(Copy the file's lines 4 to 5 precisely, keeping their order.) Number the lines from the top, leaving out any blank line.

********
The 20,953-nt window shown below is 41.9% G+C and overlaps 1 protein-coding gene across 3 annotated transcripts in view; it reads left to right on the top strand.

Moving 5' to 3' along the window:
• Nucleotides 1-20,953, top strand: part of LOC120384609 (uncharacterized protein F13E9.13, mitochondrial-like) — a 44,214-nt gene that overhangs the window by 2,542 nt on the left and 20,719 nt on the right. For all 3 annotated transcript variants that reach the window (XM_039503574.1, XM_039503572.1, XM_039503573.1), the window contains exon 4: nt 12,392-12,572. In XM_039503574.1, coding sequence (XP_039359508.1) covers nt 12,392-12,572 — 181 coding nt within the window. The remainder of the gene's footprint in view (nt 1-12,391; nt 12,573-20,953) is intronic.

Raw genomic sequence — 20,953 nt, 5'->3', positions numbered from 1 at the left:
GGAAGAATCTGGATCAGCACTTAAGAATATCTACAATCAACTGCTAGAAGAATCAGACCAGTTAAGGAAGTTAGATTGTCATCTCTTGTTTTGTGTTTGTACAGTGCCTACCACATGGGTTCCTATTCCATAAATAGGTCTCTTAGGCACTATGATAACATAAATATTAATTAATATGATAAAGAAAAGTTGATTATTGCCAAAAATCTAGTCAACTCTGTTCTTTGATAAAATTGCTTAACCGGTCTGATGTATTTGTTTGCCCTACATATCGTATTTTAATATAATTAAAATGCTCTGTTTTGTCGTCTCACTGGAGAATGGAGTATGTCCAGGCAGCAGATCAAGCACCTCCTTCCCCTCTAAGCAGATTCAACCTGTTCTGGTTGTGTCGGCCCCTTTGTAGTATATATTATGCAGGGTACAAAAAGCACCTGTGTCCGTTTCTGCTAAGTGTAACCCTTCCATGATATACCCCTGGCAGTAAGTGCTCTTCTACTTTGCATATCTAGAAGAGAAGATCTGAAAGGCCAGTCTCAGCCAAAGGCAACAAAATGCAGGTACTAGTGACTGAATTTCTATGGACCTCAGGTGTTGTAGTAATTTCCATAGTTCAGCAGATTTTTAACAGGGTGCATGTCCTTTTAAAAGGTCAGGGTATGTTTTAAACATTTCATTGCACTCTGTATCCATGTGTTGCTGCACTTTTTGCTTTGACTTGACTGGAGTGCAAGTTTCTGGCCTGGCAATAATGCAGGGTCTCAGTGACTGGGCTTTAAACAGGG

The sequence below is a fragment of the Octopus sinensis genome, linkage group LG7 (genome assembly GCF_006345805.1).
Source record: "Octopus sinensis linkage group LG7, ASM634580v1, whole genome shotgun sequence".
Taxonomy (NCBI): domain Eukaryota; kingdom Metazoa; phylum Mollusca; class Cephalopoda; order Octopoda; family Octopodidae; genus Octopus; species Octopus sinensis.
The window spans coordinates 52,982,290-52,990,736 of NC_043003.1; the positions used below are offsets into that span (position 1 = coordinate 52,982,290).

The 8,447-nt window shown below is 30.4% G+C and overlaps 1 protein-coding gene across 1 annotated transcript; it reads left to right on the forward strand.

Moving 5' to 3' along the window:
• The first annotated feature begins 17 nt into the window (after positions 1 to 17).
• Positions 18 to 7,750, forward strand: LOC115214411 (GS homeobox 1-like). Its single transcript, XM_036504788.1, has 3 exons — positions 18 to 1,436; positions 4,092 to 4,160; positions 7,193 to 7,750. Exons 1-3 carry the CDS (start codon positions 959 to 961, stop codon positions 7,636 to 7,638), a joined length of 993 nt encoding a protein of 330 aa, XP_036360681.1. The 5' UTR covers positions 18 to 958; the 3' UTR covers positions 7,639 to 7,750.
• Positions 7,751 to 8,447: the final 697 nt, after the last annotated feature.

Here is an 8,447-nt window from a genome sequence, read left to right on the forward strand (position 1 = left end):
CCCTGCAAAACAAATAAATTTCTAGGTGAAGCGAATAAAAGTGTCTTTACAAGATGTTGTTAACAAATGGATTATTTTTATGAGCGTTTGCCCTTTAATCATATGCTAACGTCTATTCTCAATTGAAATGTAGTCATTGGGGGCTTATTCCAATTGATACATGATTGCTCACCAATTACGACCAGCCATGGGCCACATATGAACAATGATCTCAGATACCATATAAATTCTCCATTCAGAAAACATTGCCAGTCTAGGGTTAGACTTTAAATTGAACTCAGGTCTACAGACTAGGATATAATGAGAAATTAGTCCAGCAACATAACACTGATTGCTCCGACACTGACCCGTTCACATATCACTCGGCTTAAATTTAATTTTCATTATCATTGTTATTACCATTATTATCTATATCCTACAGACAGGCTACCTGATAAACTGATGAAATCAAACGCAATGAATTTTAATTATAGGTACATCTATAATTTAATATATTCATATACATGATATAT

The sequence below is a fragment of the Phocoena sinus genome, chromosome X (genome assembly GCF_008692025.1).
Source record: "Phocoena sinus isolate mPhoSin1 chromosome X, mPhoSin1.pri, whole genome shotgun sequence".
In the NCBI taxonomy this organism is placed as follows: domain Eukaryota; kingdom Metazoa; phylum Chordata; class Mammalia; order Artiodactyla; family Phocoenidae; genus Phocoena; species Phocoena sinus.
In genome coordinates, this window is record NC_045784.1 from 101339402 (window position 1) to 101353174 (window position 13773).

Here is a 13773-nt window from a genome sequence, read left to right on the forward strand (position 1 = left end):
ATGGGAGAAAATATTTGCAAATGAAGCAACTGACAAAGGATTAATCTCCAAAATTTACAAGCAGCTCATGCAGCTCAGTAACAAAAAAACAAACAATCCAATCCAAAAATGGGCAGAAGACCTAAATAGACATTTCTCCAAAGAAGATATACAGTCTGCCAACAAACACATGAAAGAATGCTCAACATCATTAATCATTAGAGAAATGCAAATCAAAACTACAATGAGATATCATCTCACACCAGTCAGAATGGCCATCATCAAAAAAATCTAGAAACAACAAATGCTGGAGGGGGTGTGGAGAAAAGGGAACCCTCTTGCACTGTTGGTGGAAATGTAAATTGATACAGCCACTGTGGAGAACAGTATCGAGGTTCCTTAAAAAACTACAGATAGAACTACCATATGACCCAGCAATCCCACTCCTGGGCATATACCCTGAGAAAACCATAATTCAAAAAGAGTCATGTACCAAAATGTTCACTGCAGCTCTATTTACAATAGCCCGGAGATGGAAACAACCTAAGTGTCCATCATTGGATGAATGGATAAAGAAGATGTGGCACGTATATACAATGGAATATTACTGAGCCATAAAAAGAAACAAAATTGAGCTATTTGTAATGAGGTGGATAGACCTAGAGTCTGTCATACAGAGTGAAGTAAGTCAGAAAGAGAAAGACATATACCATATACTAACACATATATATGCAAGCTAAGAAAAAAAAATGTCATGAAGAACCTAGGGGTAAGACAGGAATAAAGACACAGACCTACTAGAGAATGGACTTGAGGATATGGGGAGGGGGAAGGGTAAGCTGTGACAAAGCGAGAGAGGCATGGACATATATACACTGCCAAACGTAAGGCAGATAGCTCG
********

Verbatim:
Raw genomic sequence — 20,953 nt, 5'->3', positions numbered from 1 at the left:
GGAAGAATCTGGATCAGCACTTAAGAATATCTACAATCAACTGCTAGAAGAATCAGACCAGTTAAGGAAGTTAGATTGTCATCTCTTGTTTTGTGTTTGTACAGTGCCTACCACATGGGTTCCTATTCCATAAATAGGTCTCTTAGGCACTATGATAACATAAATATTAATTAATATGATAAAGAAAAGTTGATTATTGCCAAAAATCTAGTCAACTCTGTTCTTTGATAAAATTGCTTAACCGGTCTGATGTATTTGTTTGCCCTACATATCGTATTTTAATATAATTAAAATGCTCTGTTTTGTCGTCTCACTGGAGAATGGAGTATGTCCAGGCAGCAGATCAAGCACCTCCTTCCCCTCTAAGCAGATTCAACCTGTTCTGGTTGTGTCGGCCCCTTTGTAGTATATATTATGCAGGGTACAAAAAGCACCTGTGTCCGTTTCTGCTAAGTGTAACCCTTCCATGATATACCCCTGGCAGTAAGTGCTCTTCTACTTTGCATATCTAGAAGAGAAGATCTGAAAGGCCAGTCTCAGCCAAAGGCAACAAAATGCAGGTACTAGTGACTGAATTTCTATGGACCTCAGGTGTTGTAGTAATTTCCATAGTTCAGCAGATTTTTAACAGGGTGCATGTCCTTTTAAAAGGTCAGGGTATGTTTTAAACATTTCATTGCACTCTGTATCCATGTGTTGCTGCACTTTTTGCTTTGACTTGACTGGAGTGCAAGTTTCTGGCCTGGCAATAATGCAGGGTCTCAGTGACTGGGCTTTAAACAGGG